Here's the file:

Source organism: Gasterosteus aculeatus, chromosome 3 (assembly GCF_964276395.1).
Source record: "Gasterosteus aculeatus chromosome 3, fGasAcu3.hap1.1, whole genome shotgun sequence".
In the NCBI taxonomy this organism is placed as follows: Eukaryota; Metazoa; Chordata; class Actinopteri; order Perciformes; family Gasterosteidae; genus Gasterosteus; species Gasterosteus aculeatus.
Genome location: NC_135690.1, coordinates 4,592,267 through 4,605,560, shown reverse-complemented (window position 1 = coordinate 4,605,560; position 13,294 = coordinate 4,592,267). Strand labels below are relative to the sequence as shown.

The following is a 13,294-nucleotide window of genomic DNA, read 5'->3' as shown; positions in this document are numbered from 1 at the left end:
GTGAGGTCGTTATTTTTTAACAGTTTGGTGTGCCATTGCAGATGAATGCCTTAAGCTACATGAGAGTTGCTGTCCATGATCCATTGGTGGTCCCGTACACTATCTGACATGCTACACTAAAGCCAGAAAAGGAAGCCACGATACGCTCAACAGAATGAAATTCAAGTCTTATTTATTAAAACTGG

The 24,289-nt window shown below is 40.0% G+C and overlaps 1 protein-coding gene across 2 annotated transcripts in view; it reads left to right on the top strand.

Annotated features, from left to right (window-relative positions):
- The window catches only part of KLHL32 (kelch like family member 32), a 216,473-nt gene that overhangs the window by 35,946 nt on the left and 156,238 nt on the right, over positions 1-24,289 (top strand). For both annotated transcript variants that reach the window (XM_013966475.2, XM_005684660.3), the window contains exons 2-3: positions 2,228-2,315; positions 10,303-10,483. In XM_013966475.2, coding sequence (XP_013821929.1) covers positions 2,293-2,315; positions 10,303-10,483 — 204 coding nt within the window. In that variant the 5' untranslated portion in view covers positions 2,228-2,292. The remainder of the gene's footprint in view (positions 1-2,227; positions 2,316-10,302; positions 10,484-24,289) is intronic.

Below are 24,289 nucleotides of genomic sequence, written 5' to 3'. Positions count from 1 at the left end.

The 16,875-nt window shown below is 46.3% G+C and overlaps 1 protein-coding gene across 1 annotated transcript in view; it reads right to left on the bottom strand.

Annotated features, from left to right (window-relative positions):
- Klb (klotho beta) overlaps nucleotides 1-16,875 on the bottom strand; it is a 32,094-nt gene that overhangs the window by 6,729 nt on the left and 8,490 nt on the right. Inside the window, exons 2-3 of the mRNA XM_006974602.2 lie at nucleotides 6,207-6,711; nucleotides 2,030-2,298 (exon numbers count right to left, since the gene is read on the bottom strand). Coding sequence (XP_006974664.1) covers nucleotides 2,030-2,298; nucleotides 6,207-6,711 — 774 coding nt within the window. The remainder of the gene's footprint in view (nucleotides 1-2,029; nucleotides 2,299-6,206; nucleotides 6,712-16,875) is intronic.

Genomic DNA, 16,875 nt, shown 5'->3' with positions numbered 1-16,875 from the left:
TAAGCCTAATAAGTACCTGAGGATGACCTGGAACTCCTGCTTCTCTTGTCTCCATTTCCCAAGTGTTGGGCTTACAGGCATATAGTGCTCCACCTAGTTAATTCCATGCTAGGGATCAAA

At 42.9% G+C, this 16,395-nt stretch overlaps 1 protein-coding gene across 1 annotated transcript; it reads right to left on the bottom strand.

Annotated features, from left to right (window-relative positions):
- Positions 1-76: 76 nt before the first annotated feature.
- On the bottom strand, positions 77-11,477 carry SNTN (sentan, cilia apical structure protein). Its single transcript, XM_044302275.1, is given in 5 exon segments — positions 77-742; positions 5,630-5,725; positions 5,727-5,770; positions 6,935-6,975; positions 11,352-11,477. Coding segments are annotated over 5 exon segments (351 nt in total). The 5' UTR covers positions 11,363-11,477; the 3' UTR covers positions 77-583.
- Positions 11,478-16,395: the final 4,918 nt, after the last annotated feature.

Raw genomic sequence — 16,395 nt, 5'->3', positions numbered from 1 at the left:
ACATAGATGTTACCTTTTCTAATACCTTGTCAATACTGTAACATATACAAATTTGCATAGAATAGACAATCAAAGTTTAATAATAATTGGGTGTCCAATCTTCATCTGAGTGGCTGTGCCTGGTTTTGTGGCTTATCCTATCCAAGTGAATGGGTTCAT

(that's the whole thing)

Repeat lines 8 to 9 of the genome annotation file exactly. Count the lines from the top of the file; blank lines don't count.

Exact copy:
Annotated features, from left to right (window-relative positions):
- The window catches only part of KLHL32 (kelch like family member 32), a 216,473-nt gene that overhangs the window by 35,946 nt on the left and 156,238 nt on the right, over positions 1-24,289 (top strand). For both annotated transcript variants that reach the window (XM_013966475.2, XM_005684660.3), the window contains exons 2-3: positions 2,228-2,315; positions 10,303-10,483. In XM_013966475.2, coding sequence (XP_013821929.1) covers positions 2,293-2,315; positions 10,303-10,483 — 204 coding nt within the window. In that variant the 5' untranslated portion in view covers positions 2,228-2,292. The remainder of the gene's footprint in view (positions 1-2,227; positions 2,316-10,302; positions 10,484-24,289) is intronic.